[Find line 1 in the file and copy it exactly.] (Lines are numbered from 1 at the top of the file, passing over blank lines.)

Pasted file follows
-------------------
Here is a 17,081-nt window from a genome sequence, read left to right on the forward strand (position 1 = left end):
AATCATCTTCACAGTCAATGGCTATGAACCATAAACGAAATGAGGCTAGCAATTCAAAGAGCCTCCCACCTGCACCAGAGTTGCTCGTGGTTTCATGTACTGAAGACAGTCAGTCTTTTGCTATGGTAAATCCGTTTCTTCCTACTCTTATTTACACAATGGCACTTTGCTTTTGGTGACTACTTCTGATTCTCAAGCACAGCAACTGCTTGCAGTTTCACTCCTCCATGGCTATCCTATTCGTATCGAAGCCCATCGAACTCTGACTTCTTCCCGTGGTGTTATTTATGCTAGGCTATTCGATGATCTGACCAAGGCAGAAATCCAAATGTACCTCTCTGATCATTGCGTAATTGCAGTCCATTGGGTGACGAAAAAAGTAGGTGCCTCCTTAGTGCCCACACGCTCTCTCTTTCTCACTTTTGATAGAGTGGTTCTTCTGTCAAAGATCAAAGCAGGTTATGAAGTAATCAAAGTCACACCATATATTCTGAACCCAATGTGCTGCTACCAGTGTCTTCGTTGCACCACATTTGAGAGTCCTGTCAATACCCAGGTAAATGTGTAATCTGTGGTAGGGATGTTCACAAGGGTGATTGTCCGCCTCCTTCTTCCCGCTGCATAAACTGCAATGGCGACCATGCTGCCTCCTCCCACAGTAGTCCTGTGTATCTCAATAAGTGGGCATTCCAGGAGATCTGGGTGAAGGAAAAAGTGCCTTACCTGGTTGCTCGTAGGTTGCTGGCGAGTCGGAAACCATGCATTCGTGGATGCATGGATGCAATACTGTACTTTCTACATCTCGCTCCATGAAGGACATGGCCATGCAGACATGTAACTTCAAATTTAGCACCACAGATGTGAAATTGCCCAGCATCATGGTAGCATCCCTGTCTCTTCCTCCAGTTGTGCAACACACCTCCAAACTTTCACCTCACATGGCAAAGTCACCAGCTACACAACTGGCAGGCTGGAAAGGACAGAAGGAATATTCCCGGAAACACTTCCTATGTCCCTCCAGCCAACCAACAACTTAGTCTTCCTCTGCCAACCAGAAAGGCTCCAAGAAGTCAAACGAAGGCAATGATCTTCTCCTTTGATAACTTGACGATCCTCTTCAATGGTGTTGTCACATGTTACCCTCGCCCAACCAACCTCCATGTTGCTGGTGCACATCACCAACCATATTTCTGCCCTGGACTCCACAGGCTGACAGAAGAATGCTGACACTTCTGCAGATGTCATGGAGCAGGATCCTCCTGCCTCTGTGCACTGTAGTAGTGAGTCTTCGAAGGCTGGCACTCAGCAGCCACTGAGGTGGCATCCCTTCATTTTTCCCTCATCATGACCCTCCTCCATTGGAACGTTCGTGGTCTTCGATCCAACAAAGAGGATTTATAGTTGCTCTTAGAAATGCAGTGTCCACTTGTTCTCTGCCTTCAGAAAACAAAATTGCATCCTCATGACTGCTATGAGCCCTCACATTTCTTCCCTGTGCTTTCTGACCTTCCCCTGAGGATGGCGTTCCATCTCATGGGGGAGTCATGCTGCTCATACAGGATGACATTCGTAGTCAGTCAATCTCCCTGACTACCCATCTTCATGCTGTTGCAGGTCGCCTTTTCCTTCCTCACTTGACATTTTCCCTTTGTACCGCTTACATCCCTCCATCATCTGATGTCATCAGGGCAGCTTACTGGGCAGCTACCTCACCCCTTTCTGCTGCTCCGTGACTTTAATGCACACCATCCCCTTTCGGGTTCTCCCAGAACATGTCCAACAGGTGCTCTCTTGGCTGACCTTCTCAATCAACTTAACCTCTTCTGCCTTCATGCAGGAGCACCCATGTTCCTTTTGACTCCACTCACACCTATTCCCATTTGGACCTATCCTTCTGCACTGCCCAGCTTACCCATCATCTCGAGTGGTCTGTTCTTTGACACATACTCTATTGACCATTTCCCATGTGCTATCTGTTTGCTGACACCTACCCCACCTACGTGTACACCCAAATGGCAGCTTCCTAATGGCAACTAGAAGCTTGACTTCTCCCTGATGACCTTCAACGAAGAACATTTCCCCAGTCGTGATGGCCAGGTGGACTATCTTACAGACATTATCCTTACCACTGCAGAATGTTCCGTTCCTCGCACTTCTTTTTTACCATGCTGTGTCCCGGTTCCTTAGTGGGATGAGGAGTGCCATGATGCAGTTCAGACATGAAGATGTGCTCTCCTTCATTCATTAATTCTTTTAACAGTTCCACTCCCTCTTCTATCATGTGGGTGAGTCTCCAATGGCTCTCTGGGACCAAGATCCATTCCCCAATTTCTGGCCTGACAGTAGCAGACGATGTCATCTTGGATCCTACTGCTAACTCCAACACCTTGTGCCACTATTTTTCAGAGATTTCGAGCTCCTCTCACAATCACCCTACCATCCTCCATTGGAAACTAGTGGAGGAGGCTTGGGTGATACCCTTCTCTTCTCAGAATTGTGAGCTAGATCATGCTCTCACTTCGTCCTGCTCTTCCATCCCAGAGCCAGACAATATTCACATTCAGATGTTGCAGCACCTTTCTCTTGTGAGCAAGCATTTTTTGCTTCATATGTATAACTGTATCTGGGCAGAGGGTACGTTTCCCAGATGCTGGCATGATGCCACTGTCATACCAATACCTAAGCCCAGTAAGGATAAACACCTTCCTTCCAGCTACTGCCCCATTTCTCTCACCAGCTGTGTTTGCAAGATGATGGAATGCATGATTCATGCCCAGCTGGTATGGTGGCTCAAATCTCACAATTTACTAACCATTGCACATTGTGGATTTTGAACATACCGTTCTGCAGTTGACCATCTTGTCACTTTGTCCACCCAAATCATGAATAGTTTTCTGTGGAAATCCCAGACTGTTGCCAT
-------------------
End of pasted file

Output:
Here is a 17,081-nt window from a genome sequence, read left to right on the forward strand (position 1 = left end):